Are your kids acting entitled? When we do so much for our children, including their chores, we do them a great disservice.   As parents, our goal is to help. But we also need to guide and teach, so that one day they can fend for themselves.  Kids Acting Entitled?

Start By Looking in the Mirror…

Use today, right now, to really look into why you are doing those things for them. Why do you do their chores, or buy them a new toy when their toy breaks? Same goes for making their beds, putting their clothes away for them, or picking their backpack up from the floor when they toss it there after school. By writing their teacher a note when they lose their homework, instead of having them tell their teacher, they are being robbed of the opportunity to be responsible and advocate for themselves at school.  As much as we want to make life easy for our kids, we need to acknowledge the line between helping, and enabling. Kids Acting Entitled?

Why Do We Do It?

We love our children more than anything, and we want for them to feel secure in our love. Secure in the fact that we are there to help. We hate for them to be sad, even for a moment. But… are there other reasons, too? Maybe we don’t want to hear them complain. Or, we do it because IT IS JUST SO MUCH EASIER TO DO IT OURSELVES! No judgement, I promise. I get it. Life is busy, and weeknights are even busier. We are so fast at cleaning that we can clean the house in 10 minutes flat  The intention is good, but is it really better for our  kids?  Kids Acting Entitled?

We Are Setting Them Up For Failure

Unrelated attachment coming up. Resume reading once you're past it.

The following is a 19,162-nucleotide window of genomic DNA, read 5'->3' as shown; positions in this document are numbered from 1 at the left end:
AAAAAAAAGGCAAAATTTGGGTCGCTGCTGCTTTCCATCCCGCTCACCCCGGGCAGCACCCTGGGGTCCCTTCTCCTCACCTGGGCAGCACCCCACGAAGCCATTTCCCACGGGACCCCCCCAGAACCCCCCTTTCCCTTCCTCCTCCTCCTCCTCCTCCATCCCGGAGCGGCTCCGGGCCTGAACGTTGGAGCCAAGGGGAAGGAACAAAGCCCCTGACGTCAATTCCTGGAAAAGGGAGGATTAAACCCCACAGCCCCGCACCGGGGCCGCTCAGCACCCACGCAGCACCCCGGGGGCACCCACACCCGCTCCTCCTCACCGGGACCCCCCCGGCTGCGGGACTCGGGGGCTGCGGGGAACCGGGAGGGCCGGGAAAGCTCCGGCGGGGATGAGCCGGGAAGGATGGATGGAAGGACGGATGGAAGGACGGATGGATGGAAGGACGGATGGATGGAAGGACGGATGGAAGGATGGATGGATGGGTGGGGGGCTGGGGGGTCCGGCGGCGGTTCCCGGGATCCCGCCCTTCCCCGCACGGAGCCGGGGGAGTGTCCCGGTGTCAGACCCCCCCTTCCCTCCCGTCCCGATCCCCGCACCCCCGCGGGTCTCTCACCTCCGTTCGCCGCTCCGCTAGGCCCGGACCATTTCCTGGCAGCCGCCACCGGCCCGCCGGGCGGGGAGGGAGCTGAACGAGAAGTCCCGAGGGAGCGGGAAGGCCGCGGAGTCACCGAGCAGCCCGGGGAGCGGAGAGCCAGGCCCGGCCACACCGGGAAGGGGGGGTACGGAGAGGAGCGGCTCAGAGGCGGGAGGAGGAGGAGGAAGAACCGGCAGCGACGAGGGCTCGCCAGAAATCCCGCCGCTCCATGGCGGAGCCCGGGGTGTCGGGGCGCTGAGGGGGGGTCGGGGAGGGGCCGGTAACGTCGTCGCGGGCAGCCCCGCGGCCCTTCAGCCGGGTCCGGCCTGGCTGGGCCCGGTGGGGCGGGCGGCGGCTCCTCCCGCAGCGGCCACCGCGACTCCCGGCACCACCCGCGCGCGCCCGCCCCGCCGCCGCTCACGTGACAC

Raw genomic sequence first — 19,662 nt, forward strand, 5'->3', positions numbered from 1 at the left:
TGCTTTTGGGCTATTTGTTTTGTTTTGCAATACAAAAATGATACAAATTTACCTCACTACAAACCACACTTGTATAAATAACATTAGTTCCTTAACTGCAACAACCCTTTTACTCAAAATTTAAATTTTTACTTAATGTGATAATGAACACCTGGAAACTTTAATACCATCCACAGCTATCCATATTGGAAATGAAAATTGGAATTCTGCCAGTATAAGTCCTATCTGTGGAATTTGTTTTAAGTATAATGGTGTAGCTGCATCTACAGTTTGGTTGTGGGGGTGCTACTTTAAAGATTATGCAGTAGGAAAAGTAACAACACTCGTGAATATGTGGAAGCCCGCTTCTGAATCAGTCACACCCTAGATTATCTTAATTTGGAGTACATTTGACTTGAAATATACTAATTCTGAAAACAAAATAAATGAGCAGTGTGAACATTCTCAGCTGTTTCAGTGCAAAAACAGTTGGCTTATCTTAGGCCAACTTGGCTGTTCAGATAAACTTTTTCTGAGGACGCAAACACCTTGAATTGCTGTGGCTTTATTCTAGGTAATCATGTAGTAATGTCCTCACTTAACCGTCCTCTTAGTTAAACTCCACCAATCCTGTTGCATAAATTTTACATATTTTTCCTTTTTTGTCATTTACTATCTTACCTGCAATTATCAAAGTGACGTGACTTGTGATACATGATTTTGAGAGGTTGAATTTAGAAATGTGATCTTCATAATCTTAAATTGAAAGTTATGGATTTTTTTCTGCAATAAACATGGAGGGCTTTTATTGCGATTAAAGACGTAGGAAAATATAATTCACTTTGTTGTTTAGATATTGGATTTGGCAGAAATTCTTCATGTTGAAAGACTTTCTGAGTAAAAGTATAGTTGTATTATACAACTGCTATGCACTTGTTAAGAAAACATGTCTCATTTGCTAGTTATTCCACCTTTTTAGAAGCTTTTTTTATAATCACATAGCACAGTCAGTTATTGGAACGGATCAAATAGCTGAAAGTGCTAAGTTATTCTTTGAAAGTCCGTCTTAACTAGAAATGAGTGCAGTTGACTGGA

I know, that sounds harsh. It’s not what any of us sets out to do. We all want our children to be successful. But, in order for any form of success, hard work needs to be put in, and that cannot be manufactured by anyone but the child.  When we take over for our kids because they are young, and it’s just easier, we do more harm. Same goes for letting their manners slip, making their beds for them, and letting bad behavior slide. When we do things for them all of the time, it hinders their development and keeps them from succeeding on their own. Over time, it also can be relayed into an unintended message telling our children that we don’t believe in their own abilities.  Eventually, children will grow up, and have their own home to keep clean, and ran smoothly. If they aren’t encouraged and taught as children to care for themselves, they will expect their spouse, their roommate, or you to do it for them, even then. Kids Acting Entitled?

Show Them That You Believe in Them

I want you to STOP doing that for your kids. Stop treating them like they can’t do it themselves, limiting what they can do by what time you have on your clock. Because, yes, it is much faster to clean for our kids than it is to let them do it alone, but it  doesn’t benefit them in the long run. Let your kids feel like they are part of this family team and you NEED them to pitch in! I always tell my kids, “When you do your part, and take care of your things, it gives me more time to play with you! If I’m cleaning up after you all day, I will not have time to lay with you at night , play board games with you, or have our special nights. I need you to help me because you are part of this family, capable, valued, and your work matters!”  If they seem doubtful or uncertain as they go through new chores, I offer words of encouragement, such as, “You can do it!  I have faith in you!” It doesn’t matter how old or young we are. We all need to hear that from time to time.  Kids Acting Entitled?

Chore Incentives